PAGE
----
Mr FOSTER - It does not work! You mean to tell me that you cannot define who runs the sheep in this country? What you ought to be doing is pouring the money not into the measure that is before the House but, if you are to benefit the battler and the smaller grower, what you ought to be doing is seeing that he does receive something from this measure. In many cases these people will not get a zac out of this Bill. You might as well put the money straight into a bank and say to this fellow: 'Here, mate. Your land is now freehold.' You should settle his mortgage for him because you are not helping him at all. Is it right also that, by this measure, the Government will ensure that the high percentage of freight rates that exist will continue to be levied through certain agreements on trade and what have you to which this Government is a party? Is it right that the corner of the shipowners will be guaranteed but that the growers' corner will not be guaranteed?

Mr Maisey - What are you talking about?

Mr FOSTER - He says: 'What are you talking about?' I do not know how you keep wearing the size hat that you wear. The fact is this: You have been a member here longer than I have. You should know that the conference line shippers are going to get their pound of flesh. You were here last week. Surely you must have heard it said on this side of the House-

Mr DEPUTY SPEAKER (Mr Drury)Order!

Mr FOSTER - It was not denied, Mr Deputy Speaker-that the apple growers would receive a bill instead of a cheque as a reward for their efforts in sending their fruit overseas. I see the honourable member for Moore (Mr Maisey) nodding his head in agreement as he has on many occasions previously in this type of debate. Yet you ask me, and reveal your absolute ignorance, why I make the statement that the shipowners will get their corner. The shipowners are guaranteed their pie. They are guaranteed the benefit from the freight charges on woo), ever increasing as they are. There is no doubt about that. Whatever the price of wool is, the shipowners will receive their freights. The point I make to honourable members for their benefit is that there is no guarantee to the grower as fas as that aspect is concerned.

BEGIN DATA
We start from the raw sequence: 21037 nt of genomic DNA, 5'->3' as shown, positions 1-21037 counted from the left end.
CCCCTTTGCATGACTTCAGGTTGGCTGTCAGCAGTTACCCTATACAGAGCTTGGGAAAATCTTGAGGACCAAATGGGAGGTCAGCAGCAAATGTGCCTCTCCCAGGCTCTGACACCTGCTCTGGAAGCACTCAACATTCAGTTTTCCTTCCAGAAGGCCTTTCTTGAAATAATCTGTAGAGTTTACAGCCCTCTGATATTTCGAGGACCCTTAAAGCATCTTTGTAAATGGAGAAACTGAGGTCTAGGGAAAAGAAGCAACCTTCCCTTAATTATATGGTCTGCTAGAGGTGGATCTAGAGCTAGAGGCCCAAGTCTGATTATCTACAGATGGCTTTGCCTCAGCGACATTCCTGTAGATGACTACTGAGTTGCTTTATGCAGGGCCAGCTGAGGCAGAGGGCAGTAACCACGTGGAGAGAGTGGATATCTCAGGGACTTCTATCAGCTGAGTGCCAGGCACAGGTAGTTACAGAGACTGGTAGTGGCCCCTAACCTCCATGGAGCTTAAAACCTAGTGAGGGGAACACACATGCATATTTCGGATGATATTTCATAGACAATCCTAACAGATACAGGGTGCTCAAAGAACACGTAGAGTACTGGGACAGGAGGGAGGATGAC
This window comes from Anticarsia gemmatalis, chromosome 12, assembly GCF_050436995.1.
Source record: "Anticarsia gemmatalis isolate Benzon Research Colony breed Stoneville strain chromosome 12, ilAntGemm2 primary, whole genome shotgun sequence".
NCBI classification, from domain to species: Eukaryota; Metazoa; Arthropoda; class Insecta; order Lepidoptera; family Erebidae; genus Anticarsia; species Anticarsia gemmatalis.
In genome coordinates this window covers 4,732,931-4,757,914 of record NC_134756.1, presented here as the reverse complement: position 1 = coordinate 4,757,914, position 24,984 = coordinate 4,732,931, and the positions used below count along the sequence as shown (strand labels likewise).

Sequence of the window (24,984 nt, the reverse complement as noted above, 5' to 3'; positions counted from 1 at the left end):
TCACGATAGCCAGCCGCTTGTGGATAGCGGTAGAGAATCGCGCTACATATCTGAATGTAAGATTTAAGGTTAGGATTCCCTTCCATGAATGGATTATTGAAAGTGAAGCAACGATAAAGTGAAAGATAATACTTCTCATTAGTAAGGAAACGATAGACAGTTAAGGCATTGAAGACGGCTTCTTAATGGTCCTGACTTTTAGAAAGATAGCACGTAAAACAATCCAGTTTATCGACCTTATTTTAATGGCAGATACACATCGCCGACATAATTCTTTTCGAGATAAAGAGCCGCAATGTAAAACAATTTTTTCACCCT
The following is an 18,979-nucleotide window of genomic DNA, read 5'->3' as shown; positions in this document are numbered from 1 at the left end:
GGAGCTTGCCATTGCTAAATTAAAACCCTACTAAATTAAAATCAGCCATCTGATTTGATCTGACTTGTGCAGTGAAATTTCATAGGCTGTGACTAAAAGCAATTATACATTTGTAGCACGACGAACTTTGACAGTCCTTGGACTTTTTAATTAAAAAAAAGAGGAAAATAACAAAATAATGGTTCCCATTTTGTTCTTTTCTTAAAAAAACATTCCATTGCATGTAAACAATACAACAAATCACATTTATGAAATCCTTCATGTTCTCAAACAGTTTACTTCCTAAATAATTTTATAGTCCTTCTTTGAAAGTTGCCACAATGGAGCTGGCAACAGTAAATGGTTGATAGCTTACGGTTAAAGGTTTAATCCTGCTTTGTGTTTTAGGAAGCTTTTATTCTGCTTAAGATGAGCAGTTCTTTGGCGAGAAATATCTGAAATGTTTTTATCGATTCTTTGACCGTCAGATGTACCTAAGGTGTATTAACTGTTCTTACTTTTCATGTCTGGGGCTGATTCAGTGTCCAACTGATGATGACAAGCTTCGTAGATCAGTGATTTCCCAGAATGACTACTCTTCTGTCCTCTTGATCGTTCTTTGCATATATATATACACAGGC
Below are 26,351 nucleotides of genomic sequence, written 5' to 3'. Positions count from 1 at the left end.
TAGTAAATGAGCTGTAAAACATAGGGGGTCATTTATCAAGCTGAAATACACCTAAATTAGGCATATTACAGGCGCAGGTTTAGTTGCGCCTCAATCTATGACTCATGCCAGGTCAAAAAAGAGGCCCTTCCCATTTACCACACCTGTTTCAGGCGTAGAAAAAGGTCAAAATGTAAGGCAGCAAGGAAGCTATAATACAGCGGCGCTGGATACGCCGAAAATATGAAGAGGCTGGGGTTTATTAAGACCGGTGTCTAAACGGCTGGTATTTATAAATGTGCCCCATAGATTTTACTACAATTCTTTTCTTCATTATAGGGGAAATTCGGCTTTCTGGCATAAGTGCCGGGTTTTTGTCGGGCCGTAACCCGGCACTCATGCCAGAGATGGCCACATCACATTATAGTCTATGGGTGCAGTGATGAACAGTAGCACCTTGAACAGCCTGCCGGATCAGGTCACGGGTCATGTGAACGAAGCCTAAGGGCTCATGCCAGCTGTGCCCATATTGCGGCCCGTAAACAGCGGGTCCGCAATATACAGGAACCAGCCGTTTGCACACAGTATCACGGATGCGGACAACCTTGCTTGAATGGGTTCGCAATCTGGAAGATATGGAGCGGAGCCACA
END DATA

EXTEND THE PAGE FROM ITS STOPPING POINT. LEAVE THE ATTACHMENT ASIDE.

Another aspect of the whole matter is that the grower has been denied any direct benefit from technological changes that have been brought about in the industry and in handling methods. I do not know how many times that one has to stand up in this House and raise the question of containerisation so far as wool is concerned. If anyone with any sense at all sets out to convince me that it is necessary to put wool in to containers, he will spend a life time endeavouring to do so. A system of banding is in operation in many of the woo) dumping areas of the Commonwealth. Machinery has been installed in Adelaide over the last 2 years at considerable cost to the taxpayer but the Commonwealth does not own it. Who owns it? Honourable members opposite know as well as I do that the barons, the wool brokers and burglars own it.

Mr Bryant - Who?

Mr FOSTER - The burglars, the barons and the wool brokers. They own this machinery which has been given to them on a plate. The use of this high density dumping machine and its associated machinery means that 6 bales can be put on the ground and banded. This secures the bales ready for shipment. Do you get that, Mr Minister? The bales are banded together. The Minister for External Territories (Mr Barnes), who is sitting at the table, represents a country electorate, but looks as if he does not know or understand what is being said. We can continue to band the bales together until such time as we have them in lots of 6, 18, 36, 72 and so forth. Having done that we can completely mechanise the whole of the handling operations of that wool. Right, has the Minister got that point? We can lift the bales by forklift to the wharf area. We do not have a dozen men handling the load and stacking it. In fact, one man can handle the load of wool which is banded together and which can be put into any size lots that one wants.